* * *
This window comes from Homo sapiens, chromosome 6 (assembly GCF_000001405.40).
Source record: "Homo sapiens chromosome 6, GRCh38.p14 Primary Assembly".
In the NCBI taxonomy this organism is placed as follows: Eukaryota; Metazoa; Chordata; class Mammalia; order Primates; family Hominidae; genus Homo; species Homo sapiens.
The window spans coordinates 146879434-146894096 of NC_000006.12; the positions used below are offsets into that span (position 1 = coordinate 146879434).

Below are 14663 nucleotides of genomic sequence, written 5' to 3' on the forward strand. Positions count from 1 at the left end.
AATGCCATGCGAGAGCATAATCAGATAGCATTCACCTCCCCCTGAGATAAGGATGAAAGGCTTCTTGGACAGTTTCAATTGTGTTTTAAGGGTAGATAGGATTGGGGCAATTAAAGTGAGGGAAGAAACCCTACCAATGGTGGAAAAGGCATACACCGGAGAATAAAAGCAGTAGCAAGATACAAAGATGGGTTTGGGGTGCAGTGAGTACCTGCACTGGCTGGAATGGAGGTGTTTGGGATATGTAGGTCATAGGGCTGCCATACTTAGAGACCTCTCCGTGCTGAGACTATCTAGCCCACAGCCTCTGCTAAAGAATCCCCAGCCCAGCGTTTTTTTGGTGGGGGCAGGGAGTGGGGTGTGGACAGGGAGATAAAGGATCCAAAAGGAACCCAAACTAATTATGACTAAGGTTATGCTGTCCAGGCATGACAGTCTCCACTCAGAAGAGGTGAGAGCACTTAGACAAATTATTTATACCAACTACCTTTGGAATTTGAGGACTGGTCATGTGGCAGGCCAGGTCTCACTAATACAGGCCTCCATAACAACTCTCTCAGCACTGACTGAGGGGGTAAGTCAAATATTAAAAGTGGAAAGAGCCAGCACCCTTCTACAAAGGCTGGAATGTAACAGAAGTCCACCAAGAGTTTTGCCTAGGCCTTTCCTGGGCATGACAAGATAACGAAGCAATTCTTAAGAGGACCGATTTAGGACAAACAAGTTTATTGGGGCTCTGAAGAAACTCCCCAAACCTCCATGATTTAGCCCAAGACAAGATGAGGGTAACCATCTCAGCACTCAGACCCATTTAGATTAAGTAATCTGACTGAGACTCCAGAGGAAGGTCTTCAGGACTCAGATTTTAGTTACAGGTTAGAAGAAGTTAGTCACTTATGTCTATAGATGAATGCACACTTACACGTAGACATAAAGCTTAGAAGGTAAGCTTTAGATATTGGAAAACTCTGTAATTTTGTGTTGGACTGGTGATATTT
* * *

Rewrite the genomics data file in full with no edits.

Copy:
This window comes from Homo sapiens, chromosome 6 (assembly GCF_000001405.40).
Source record: "Homo sapiens chromosome 6, GRCh38.p14 Primary Assembly".
In the NCBI taxonomy this organism is placed as follows: Eukaryota; Metazoa; Chordata; class Mammalia; order Primates; family Hominidae; genus Homo; species Homo sapiens.
The window spans coordinates 146879434-146894096 of NC_000006.12; the positions used below are offsets into that span (position 1 = coordinate 146879434).

Below are 14663 nucleotides of genomic sequence, written 5' to 3' on the forward strand. Positions count from 1 at the left end.
AATGCCATGCGAGAGCATAATCAGATAGCATTCACCTCCCCCTGAGATAAGGATGAAAGGCTTCTTGGACAGTTTCAATTGTGTTTTAAGGGTAGATAGGATTGGGGCAATTAAAGTGAGGGAAGAAACCCTACCAATGGTGGAAAAGGCATACACCGGAGAATAAAAGCAGTAGCAAGATACAAAGATGGGTTTGGGGTGCAGTGAGTACCTGCACTGGCTGGAATGGAGGTGTTTGGGATATGTAGGTCATAGGGCTGCCATACTTAGAGACCTCTCCGTGCTGAGACTATCTAGCCCACAGCCTCTGCTAAAGAATCCCCAGCCCAGCGTTTTTTTGGTGGGGGCAGGGAGTGGGGTGTGGACAGGGAGATAAAGGATCCAAAAGGAACCCAAACTAATTATGACTAAGGTTATGCTGTCCAGGCATGACAGTCTCCACTCAGAAGAGGTGAGAGCACTTAGACAAATTATTTATACCAACTACCTTTGGAATTTGAGGACTGGTCATGTGGCAGGCCAGGTCTCACTAATACAGGCCTCCATAACAACTCTCTCAGCACTGACTGAGGGGGTAAGTCAAATATTAAAAGTGGAAAGAGCCAGCACCCTTCTACAAAGGCTGGAATGTAACAGAAGTCCACCAAGAGTTTTGCCTAGGCCTTTCCTGGGCATGACAAGATAACGAAGCAATTCTTAAGAGGACCGATTTAGGACAAACAAGTTTATTGGGGCTCTGAAGAAACTCCCCAAACCTCCATGATTTAGCCCAAGACAAGATGAGGGTAACCATCTCAGCACTCAGACCCATTTAGATTAAGTAATCTGACTGAGACTCCAGAGGAAGGTCTTCAGGACTCAGATTTTAGTTACAGGTTAGAAGAAGTTAGTCACTTATGTCTATAGATGAATGCACACTTACACGTAGACATAAAGCTTAGAAGGTAAGCTTTAGATATTGGAAAACTCTGTAATTTTGTGTTGGACTGGTGATATTT